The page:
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jmj (Sydney, Australia)

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Blake's 7: The Complete Collection (Exclusive To [DVD]
Blake's 7: The Complete Collection (Exclusive To [DVD]

1 of 2 people found the following review helpful
5.0 out of 5 stars The greatest sci-fi drama lives on!, 4 May 2011
"Blake's 7" will never be remembered for its sweeping cinematography, cutting-edge production values or sophisticated special effects, so what makes the show great? The stories were for the most part consistently good and there was great acting from the regular cast with the often camp theatrics of guest roles to enliven the proceedings. Colin Baker as "Bayban the Butcher" in Season 3 springs to mind here!

Like all shows "Blake's 7" stands or falls on its ability to entertain and engage. On that basis it never fails, but attempts to compare it to the other well-known giants of sci-fi television drama don't work. It really is too different. Dark, intelligent, painfully comical and cyncial the show leaves all the others behind.

At its core "Blake's 7" is a deeply cyncial show. There is no idealism here. While freedom fighting is a noble and heroic enterprise it is mostly futile. The crew's efforts to strike back at the Federation are usually unsuccessful and at best only make a small difference. It is difficult to watch just how ineffectual their attacks and counter attacks were over the course of the 4 seasons. And you do see it from both perspectives. Yes the Federation is a brutal regime, but it is also a unifying force of order in a universe torn apart by petty conflicts and galactic wars. Ambitious opportunists like Servalan and Travis flourish in this universe.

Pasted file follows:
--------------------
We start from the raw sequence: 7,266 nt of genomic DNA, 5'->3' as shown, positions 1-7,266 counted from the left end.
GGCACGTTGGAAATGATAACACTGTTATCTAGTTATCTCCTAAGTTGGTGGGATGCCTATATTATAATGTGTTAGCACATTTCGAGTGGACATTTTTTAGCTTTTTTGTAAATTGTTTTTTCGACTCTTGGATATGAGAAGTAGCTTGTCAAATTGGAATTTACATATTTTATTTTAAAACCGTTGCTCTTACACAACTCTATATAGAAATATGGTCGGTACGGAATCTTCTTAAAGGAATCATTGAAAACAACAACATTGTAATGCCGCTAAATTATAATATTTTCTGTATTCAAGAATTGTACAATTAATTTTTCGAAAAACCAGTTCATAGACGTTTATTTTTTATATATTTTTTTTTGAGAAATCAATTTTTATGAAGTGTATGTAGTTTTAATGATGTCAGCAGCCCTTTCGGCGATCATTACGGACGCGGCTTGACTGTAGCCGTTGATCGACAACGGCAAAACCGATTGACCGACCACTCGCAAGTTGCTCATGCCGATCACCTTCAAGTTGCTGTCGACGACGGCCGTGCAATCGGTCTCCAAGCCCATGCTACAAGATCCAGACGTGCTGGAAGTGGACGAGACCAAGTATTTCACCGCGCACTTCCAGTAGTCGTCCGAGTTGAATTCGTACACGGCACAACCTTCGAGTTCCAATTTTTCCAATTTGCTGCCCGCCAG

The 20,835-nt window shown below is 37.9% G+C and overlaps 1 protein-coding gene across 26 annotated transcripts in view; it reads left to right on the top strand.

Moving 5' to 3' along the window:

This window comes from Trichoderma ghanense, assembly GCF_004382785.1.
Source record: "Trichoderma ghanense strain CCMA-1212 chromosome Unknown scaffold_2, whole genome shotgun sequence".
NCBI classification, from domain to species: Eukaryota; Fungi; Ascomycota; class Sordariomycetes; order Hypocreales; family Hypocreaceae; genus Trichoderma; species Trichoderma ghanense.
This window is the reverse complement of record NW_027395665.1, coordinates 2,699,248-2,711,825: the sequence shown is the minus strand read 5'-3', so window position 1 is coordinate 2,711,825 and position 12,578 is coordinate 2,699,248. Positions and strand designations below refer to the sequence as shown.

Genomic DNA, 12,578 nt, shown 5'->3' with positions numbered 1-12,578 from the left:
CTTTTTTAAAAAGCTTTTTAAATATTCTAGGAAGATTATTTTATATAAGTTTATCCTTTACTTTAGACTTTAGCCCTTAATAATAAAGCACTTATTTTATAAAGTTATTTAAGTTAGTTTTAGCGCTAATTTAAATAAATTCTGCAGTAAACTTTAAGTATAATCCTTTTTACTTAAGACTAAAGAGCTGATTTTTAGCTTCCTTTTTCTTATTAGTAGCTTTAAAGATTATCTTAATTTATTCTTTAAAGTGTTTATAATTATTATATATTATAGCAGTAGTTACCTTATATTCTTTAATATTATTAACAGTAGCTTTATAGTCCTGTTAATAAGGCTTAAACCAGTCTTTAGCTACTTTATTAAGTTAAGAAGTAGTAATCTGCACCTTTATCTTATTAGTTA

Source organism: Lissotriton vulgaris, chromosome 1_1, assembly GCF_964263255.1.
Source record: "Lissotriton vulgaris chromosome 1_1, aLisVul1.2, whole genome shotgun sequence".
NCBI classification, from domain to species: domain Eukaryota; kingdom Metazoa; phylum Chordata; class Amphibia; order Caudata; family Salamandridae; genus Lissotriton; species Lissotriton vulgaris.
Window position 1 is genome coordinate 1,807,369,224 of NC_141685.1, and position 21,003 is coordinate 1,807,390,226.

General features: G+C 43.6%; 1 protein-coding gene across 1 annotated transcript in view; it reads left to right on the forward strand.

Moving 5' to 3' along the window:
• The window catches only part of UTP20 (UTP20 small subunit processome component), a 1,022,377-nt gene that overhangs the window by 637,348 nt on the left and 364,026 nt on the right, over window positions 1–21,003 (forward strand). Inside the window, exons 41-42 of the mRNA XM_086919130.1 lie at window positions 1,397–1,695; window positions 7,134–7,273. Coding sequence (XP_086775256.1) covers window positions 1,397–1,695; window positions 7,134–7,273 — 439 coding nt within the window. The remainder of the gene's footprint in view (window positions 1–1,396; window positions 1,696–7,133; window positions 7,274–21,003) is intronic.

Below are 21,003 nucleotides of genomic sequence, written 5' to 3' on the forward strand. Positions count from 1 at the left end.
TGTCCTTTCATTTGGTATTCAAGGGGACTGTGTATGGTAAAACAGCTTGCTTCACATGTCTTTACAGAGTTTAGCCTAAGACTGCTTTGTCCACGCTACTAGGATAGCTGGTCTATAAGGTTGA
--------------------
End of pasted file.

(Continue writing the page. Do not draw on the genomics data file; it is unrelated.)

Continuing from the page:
The characters are a departure from formula with anti-heroes Avon and Vila, flawed Blake and the wonderful Jacqueline Pearce in a groundbreaking role as the malevolent and dangerous Servalan. The regular female cast were strong with hard-as-nails Jenna, warrior Dayna, gutsy Soolin and alien telepath, Cally providing credibility as women who don't need to be rescued. Orac the irascible portable computer and ship computers Zen and Slave are beautifully voiced by Peter Tuddenham. They are important characters in their own right. Space Commander, Travis played by Stephen Greif in Season 1 and Brian Croucher in Season 2 deserves special mention as the character's obsessive pursuit of Blake mirrors Blake's obsession with destroying the Federation. The two actors do a fine job, but because they are different men there is minor character inconsistency.